Cyclamen mites: Plants showing weak growth and yellow, pinkish or blackened, crinkled leaves may be infested with cyclamen mite. These mites are very small, smaller than spider mites, and reside in the crown of the strawberry plant feeding on the developing leaves and flower buds. They are very hard to see, even with magnification. Infested plants have shrunken distorted leaves and flower stalks, and produce few, if any, marketable fruit. The miticide Portal® can be effective, but must be applied in lots of water and a spreader adjuvant to be sure that the material is carried down into the crowns where these mites reside.
Two-spotted spider mites can be a problem in the spring, especially for plants under row covers. However, the cool temperatures, rain and extended cloud cover will likely delay their emergence this spring. Mites reproduce rapidly when warm weather arrives, so it is important to scout for them regularly. Spider mites mostly feed on the undersides of strawberry leaves, rasping the plant tissue and sucking the sap. Infested leaves will develop yellow flecking and a bronzed appearance. The plants become weakened and stunted. Fields that have had excessive nitrogen fertilizer and/or row covers tend to be most susceptible to mite injury. To scout for mites, collect 60 leaves from various locations in the field and examine the undersides for the presence of mites. Mites are very small – you may need a hand lens to see them. Chemical control options for two-spotted spider mites include Acramite®, Portal®, Nealta® Savey®, Zeal®, Vendex®, Oberon®, Brigade®, Danitol® and JMS Stylet Oil® (oils will cause plant injury if used in combination with captan or within 14 days of an application of sulfur).
Root weevil management
Fields that were infested with root weevils last summer should be inspected for grubs this spring. Infested plants appear weak and stunted, usually in somewhat circular patches in a field. Digging under the plants will reveal small (1/4”-1/2”) crescent-shaped legless grubs. Typically, the grubs begin to pupate when the plants are in bloom. A soil drench of Platinum® (thiamethoxam) insecticide during the spring and/or fall when the grubs are active in the soil can provide control. However, Platinum® has a 50 day pre-harvest interval, so it is too late for applications in most fruiting fields this year. Platinum® may also be used as a pre-plant or planting treatment for root weevils. It is not too late to put on an application of nematodes to control the grubs (optimal timing is mid-late May). Two species of nematodes appear to offer the best control of root weevil grubs. Heterorhabditis bacteriophora (Hb) appears to be the best candidate for control of root weevils when the soil temperature is above 60 degrees, and is available from Green Methods, the Integrated Biocontrol Network, and Koppert Biological Systems.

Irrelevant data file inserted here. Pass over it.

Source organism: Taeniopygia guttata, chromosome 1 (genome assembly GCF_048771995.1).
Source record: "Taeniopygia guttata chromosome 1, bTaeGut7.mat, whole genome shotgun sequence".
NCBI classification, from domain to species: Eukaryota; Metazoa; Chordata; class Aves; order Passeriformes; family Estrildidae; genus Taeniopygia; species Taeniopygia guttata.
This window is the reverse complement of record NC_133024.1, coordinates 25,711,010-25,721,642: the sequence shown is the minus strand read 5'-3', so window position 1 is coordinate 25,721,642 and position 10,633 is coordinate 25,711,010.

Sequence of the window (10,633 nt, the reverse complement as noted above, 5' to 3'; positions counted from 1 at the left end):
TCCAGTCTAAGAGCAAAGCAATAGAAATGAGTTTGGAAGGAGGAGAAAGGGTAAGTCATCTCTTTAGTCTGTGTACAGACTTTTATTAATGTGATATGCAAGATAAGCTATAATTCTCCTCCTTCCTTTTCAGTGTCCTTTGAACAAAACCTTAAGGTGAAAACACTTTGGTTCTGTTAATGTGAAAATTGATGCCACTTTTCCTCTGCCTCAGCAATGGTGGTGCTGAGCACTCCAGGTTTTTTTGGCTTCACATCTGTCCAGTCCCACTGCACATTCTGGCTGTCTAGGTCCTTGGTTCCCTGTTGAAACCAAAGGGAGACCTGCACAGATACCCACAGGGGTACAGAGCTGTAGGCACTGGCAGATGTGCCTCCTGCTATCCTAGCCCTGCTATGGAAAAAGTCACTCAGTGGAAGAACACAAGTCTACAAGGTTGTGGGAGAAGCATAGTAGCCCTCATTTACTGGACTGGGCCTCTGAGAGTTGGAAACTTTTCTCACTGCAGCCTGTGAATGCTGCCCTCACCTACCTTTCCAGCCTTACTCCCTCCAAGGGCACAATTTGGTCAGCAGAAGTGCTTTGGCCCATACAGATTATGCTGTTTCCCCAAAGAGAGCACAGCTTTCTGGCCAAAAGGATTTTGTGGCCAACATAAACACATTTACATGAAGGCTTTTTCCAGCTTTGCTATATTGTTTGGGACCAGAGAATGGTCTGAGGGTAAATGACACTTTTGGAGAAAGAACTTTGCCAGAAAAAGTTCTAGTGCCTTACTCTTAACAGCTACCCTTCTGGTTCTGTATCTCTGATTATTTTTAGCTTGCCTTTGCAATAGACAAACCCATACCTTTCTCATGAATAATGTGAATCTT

Nematodes are living organisms and they can be killed if they are misapplied. Order nematodes ahead of time and be ready to apply them through a sprayer or irrigation soon after they arrive. Do not apply nematodes using a sprayer with a piston pump. Use clean equipment, removing all screens finer than 50-mesh. Apply nematodes in early morning or evening in a high volume of water to already moist soil, pre-irrigating if needed. Apply another 1/4 inch of irrigation after application to wash them onto and into the soil. Researchers and suppliers recommended 250 (if banded in the row) to 500 million per acre, at a cost of $100-$200 per acre depending on volume and source. Nematodes tend to work best in heavily infested fields. Strawberry plants can recover their vigor remarkably well if crown feeding has not occurred and diseases haven’t taken over the roots.
Once the adults become active in July, bifenthrin (Brigade®) will provide some control if used at the highest labeled rates. The best timing for this spray is at night during the peak feeding activity of adults, before they start laying eggs, or about the time harvest ends.
White grubs: Weak growth noted in fields this spring may also be the result of white grubs feeding on the roots of newer plantings. These grubs are the larvae of beetles, including European chafer and Asiatic garden beetle. They differ from the larvae of black vine weevil and strawberry root weevil in that they have legs and a swollen anterior (rear end), and they tend to be larger. Their feeding weakens the plants by reducing the number of roots. The grubs can be found by pulling up weak plants and sifting through the soil that surrounded the roots. Controlling white grubs once they have become established in a field can be difficult. These tend to be more of a problem in new fields that have been planted following a grass rotation crop, because the adults prefer to lay their eggs in sod. Admire Pro® and Platinum® insecticides are labeled for control of white grubs and should be applied within two hours of irrigation or rainfall to be sure the chemical gets into the root zone. Admire Pro® requires a 14 day to harvest interval, while Platinum® requires a 50-day pre-harvest interval.
Diseases: Once flower buds start to open, bloom is a critical time to protect strawberry fruit against gray mold caused by the fungus Botrytis cinerea, especially when conditions have been damp. Two to three sprays of fungicide during bloom are typically required to provide good protection against this disease. Botrytis cinerea overwinters on old leaves and plant debris. Fruit infections take place almost exclusively through the flowers, so gray mold control efforts must be focused on the bloom period. If the bloom period is dry and/or good fungicide coverage is maintained, incidence of gray mold at harvest should be low.